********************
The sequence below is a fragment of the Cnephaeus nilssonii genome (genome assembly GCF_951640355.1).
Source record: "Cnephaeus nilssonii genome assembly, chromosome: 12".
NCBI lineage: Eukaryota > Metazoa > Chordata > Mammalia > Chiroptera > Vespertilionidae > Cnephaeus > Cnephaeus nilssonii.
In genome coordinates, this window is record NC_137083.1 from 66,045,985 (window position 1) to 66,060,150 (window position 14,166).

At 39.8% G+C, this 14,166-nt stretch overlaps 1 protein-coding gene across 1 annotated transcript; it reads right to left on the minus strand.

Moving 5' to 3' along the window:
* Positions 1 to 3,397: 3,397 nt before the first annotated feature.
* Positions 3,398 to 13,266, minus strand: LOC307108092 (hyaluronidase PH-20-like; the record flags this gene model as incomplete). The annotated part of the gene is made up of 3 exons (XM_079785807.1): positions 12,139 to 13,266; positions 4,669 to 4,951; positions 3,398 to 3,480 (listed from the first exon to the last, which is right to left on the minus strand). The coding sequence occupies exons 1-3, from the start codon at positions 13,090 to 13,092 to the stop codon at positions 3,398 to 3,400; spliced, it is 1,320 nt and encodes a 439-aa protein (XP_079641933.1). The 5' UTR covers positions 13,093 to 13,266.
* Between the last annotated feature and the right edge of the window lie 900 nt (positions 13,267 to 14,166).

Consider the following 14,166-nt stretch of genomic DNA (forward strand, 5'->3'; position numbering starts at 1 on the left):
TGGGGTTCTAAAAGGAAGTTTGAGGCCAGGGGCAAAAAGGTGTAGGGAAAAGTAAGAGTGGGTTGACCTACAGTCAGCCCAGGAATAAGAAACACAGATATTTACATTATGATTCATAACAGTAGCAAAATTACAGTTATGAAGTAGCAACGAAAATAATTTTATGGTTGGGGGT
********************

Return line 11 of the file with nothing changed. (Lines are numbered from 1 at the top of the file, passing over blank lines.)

TGGGGTTCTAAAAGGAAGTTTGAGGCCAGGGGCAAAAAGGTGTAGGGAAAAGTAAGAGTGGGTTGACCTACAGTCAGCCCAGGAATAAGAAACACAGATATTTACATTATGATTCATAACAGTAGCAAAATTACAGTTATGAAGTAGCAACGAAAATAATTTTATGGTTGGGGGT